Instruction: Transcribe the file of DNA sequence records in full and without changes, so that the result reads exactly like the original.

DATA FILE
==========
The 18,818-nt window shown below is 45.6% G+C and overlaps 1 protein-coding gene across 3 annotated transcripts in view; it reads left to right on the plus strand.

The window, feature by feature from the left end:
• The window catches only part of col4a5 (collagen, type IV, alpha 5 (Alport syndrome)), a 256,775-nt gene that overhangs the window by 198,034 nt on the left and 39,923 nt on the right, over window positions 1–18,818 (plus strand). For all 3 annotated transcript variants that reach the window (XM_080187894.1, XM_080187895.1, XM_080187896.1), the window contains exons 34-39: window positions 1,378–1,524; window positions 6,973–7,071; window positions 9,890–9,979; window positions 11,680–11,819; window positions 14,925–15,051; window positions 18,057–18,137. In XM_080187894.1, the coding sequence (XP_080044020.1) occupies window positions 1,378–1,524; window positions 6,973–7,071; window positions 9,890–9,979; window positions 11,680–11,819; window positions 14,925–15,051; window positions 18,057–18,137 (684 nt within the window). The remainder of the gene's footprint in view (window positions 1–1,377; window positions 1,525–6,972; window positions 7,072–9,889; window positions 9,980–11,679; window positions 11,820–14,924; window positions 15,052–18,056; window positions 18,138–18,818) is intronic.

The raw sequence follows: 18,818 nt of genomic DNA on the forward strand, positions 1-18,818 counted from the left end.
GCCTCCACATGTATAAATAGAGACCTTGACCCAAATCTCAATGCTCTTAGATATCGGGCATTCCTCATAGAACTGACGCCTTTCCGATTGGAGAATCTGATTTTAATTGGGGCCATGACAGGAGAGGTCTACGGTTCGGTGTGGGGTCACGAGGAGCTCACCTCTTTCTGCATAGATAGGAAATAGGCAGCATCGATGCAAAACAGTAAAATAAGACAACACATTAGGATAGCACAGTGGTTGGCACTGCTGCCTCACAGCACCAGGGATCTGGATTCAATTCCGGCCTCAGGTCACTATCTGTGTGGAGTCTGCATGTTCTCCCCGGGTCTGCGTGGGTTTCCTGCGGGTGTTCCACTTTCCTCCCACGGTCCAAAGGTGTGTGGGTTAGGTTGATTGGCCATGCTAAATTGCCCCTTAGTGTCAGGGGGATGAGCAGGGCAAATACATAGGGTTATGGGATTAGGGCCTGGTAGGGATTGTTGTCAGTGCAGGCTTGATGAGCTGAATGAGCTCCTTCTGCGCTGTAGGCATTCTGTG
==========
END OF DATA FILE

The 18,818-nt window shown below is 45.6% G+C and overlaps 1 protein-coding gene across 3 annotated transcripts in view; it reads left to right on the plus strand.

The window, feature by feature from the left end:
• The window catches only part of col4a5 (collagen, type IV, alpha 5 (Alport syndrome)), a 256,775-nt gene that overhangs the window by 198,034 nt on the left and 39,923 nt on the right, over window positions 1–18,818 (plus strand). For all 3 annotated transcript variants that reach the window (XM_080187894.1, XM_080187895.1, XM_080187896.1), the window contains exons 34-39: window positions 1,378–1,524; window positions 6,973–7,071; window positions 9,890–9,979; window positions 11,680–11,819; window positions 14,925–15,051; window positions 18,057–18,137. In XM_080187894.1, the coding sequence (XP_080044020.1) occupies window positions 1,378–1,524; window positions 6,973–7,071; window positions 9,890–9,979; window positions 11,680–11,819; window positions 14,925–15,051; window positions 18,057–18,137 (684 nt within the window). The remainder of the gene's footprint in view (window positions 1–1,377; window positions 1,525–6,972; window positions 7,072–9,889; window positions 9,980–11,679; window positions 11,820–14,924; window positions 15,052–18,056; window positions 18,138–18,818) is intronic.

The raw sequence follows: 18,818 nt of genomic DNA on the forward strand, positions 1-18,818 counted from the left end.
GCCTCCACATGTATAAATAGAGACCTTGACCCAAATCTCAATGCTCTTAGATATCGGGCATTCCTCATAGAACTGACGCCTTTCCGATTGGAGAATCTGATTTTAATTGGGGCCATGACAGGAGAGGTCTACGGTTCGGTGTGGGGTCACGAGGAGCTCACCTCTTTCTGCATAGATAGGAAATAGGCAGCATCGATGCAAAACAGTAAAATAAGACAACACATTAGGATAGCACAGTGGTTGGCACTGCTGCCTCACAGCACCAGGGATCTGGATTCAATTCCGGCCTCAGGTCACTATCTGTGTGGAGTCTGCATGTTCTCCCCGGGTCTGCGTGGGTTTCCTGCGGGTGTTCCACTTTCCTCCCACGGTCCAAAGGTGTGTGGGTTAGGTTGATTGGCCATGCTAAATTGCCCCTTAGTGTCAGGGGGATGAGCAGGGCAAATACATAGGGTTATGGGATTAGGGCCTGGTAGGGATTGTTGTCAGTGCAGGCTTGATGAGCTGAATGAGCTCCTTCTGCGCTGTAGGCATTCTGTG